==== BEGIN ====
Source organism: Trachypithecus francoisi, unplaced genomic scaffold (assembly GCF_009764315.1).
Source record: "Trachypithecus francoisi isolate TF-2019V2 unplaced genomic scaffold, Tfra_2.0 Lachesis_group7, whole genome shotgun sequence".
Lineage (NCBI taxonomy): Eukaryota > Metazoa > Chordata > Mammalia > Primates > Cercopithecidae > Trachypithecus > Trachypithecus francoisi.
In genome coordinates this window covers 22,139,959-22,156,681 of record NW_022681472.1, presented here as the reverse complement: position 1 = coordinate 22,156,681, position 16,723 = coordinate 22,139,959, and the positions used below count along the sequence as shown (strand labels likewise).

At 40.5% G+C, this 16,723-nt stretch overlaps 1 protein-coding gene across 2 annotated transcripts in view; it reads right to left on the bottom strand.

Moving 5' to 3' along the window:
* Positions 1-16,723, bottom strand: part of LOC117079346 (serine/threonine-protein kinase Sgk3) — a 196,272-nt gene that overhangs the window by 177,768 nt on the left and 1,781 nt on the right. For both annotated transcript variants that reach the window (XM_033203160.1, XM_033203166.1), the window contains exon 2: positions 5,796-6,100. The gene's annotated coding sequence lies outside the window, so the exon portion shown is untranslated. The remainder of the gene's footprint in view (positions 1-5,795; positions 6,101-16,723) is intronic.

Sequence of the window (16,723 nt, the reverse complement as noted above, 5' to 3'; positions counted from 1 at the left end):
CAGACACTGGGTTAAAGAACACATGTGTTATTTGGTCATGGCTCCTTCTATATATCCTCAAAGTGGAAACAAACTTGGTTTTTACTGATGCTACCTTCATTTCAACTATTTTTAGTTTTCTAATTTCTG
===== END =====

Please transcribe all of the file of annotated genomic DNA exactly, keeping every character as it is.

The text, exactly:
Source organism: Trachypithecus francoisi, unplaced genomic scaffold (assembly GCF_009764315.1).
Source record: "Trachypithecus francoisi isolate TF-2019V2 unplaced genomic scaffold, Tfra_2.0 Lachesis_group7, whole genome shotgun sequence".
Lineage (NCBI taxonomy): Eukaryota > Metazoa > Chordata > Mammalia > Primates > Cercopithecidae > Trachypithecus > Trachypithecus francoisi.
In genome coordinates this window covers 22,139,959-22,156,681 of record NW_022681472.1, presented here as the reverse complement: position 1 = coordinate 22,156,681, position 16,723 = coordinate 22,139,959, and the positions used below count along the sequence as shown (strand labels likewise).

At 40.5% G+C, this 16,723-nt stretch overlaps 1 protein-coding gene across 2 annotated transcripts in view; it reads right to left on the bottom strand.

Moving 5' to 3' along the window:
* Positions 1-16,723, bottom strand: part of LOC117079346 (serine/threonine-protein kinase Sgk3) — a 196,272-nt gene that overhangs the window by 177,768 nt on the left and 1,781 nt on the right. For both annotated transcript variants that reach the window (XM_033203160.1, XM_033203166.1), the window contains exon 2: positions 5,796-6,100. The gene's annotated coding sequence lies outside the window, so the exon portion shown is untranslated. The remainder of the gene's footprint in view (positions 1-5,795; positions 6,101-16,723) is intronic.

Sequence of the window (16,723 nt, the reverse complement as noted above, 5' to 3'; positions counted from 1 at the left end):
CAGACACTGGGTTAAAGAACACATGTGTTATTTGGTCATGGCTCCTTCTATATATCCTCAAAGTGGAAACAAACTTGGTTTTTACTGATGCTACCTTCATTTCAACTATTTTTAGTTTTCTAATTTCTG